Adults with Questions About Measles Immunity Should Visit Doctors

Jo-Carolyn Goode | 2/2/2015, 3:48 p.m.
With the current measles outbreak in the U.S., many adults may be wondering about their own immunity to the disease. ...
This thin-section transmission electron micrograph (TEM) revealed the ultrastructural appearance of a single virus particle, or virion, of measles

HOUSTON – (Feb. 2, 2015) – With the current measles outbreak in the U.S., many adults may be wondering about their own immunity to the disease. A Baylor College of Medicine family medicine physician weighs in with some advice for adults.

Measles is a highly infectious respiratory illness that causes a very high fever, runny nose, cough and red, watery eyes. A few days later the typical red, splotchy rash of measles develops, explains Dr. Camille Leugers, assistant professor of family and community medicine at Baylor.

The measles virus is one of the most contagious germs known, and while most people recover fully within two to three weeks, as many as 3 in 10 people with measles will develop a complication, which can be serious and even life-threatening.

Children under 5 years of age and adults over 20 are more prone to severe complications, even death, Leugers said. These can range from ear infection to pneumonia and inflammation of the brain, known as encephalitis.

“Fortunately, a highly effective vaccine was developed in the 1960s. This vaccine has been part of the routine childhood immunization ever since,” Leugers said. “The two recommended measles vaccines are about 97 percent effective in preventing measles in people exposed to this virus and have proven to be safe.”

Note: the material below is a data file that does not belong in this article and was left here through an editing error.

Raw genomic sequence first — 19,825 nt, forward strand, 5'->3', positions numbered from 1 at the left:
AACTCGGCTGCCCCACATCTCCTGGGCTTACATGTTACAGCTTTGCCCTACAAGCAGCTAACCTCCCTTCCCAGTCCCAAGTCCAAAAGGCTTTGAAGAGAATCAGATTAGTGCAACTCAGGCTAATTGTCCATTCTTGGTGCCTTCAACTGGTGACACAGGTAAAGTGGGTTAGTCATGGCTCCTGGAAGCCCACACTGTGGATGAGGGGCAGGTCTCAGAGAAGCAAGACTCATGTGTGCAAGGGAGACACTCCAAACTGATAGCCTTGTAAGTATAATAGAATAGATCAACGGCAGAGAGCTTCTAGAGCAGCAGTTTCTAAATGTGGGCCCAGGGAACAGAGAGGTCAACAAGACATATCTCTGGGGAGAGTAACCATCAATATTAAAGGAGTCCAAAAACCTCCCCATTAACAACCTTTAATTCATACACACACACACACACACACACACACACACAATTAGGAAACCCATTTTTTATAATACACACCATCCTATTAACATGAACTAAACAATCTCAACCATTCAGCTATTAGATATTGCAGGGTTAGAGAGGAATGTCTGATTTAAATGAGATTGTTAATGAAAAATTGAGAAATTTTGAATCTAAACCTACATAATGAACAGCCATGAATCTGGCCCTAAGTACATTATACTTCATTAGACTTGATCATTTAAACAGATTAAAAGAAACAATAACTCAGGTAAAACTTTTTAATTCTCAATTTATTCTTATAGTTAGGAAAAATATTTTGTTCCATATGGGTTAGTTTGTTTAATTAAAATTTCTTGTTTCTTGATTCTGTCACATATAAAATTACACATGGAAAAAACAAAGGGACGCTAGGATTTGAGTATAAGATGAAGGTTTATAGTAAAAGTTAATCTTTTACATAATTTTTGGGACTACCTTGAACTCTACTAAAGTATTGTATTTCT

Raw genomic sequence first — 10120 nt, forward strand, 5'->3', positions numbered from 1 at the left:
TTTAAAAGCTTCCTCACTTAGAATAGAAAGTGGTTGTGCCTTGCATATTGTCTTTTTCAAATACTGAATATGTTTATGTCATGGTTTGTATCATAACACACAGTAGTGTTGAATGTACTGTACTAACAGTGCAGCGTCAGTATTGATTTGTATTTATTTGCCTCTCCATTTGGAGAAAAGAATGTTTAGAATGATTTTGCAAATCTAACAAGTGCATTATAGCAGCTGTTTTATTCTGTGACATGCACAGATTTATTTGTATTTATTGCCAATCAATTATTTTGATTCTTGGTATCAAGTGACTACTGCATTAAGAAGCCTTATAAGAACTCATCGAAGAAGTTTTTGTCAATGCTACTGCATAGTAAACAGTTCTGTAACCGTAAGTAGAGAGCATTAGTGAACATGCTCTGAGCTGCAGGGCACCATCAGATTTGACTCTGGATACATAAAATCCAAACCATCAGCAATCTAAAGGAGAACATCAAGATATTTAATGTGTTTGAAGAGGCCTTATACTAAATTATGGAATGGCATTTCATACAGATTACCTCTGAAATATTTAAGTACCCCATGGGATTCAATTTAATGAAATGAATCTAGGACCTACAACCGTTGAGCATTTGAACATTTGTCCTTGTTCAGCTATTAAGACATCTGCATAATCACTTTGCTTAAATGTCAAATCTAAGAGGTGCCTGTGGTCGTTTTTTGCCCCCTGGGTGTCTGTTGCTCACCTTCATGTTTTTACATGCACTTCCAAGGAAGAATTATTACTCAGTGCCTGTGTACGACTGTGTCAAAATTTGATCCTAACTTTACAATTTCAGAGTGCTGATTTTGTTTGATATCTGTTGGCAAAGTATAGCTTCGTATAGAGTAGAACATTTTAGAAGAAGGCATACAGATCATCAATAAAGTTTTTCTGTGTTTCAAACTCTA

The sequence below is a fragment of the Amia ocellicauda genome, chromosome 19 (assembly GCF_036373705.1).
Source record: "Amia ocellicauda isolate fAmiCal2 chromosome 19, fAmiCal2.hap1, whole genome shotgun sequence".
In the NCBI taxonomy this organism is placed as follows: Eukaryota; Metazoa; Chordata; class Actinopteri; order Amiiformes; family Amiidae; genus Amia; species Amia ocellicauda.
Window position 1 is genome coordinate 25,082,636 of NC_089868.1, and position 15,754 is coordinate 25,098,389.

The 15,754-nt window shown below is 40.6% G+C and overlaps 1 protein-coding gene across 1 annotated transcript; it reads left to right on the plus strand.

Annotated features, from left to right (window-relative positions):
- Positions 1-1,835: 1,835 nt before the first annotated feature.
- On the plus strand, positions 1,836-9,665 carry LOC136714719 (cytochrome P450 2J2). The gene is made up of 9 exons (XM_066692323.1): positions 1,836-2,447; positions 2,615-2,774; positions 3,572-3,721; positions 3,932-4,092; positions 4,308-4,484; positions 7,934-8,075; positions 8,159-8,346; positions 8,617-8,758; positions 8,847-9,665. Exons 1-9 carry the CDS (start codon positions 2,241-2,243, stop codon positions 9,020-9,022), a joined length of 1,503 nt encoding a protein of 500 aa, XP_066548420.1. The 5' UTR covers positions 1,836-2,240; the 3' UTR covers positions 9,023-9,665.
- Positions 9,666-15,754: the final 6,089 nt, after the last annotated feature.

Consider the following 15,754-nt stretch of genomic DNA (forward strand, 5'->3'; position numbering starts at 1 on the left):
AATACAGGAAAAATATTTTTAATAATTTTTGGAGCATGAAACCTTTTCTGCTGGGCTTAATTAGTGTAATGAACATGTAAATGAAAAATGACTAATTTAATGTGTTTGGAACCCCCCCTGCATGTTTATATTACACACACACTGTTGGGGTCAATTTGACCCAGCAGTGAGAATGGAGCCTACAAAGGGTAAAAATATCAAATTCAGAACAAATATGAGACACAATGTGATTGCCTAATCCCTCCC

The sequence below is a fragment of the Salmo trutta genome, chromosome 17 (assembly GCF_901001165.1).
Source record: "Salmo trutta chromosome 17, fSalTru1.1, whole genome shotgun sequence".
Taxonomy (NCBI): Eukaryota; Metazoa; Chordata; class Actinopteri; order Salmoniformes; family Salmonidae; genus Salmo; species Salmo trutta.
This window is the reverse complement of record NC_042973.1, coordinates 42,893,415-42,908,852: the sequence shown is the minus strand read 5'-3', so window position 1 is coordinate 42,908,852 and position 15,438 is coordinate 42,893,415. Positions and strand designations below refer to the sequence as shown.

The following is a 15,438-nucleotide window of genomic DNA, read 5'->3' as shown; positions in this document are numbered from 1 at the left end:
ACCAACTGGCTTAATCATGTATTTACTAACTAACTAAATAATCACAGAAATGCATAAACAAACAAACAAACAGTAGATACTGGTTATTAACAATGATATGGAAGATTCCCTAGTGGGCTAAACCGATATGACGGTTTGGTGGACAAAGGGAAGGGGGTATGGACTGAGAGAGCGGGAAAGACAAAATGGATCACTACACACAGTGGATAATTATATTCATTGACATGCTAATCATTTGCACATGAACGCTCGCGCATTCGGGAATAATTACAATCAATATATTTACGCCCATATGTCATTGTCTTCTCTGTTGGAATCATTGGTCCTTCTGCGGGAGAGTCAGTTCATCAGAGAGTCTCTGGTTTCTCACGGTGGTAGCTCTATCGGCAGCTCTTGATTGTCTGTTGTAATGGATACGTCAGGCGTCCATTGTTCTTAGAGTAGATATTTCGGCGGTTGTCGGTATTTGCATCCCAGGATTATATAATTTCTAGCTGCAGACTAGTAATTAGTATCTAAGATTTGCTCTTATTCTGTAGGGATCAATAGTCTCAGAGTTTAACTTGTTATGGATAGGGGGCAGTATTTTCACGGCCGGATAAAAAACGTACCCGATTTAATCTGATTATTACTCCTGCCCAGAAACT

The measles vaccine is part of a vaccine that also protects against mumps and German measles (rubella), and is referred to as MMR. This vaccine is typically given to babies at 12 to 15 months of age, and a booster dose of vaccine is given around age 4. A second booster dose of the vaccine has been given since the late 1980s to provide even better protection from infection.

Adults born before 1957 are presumed to be immune to measles due to childhood exposure. Most adults born after 1958 have received at least one dose of the vaccine.

“For those adults who do not have their immunization records or who have questions about their immunity to the measles virus, blood tests can help determine if they are immune,” Leugers said. “Adults who have not received one dose of MMR or a blood test documenting immunity, should receive at least one dose of MMR.”

Leugers cautions that not every adult is a candidate for MMR, so consultation with a physician is recommended.

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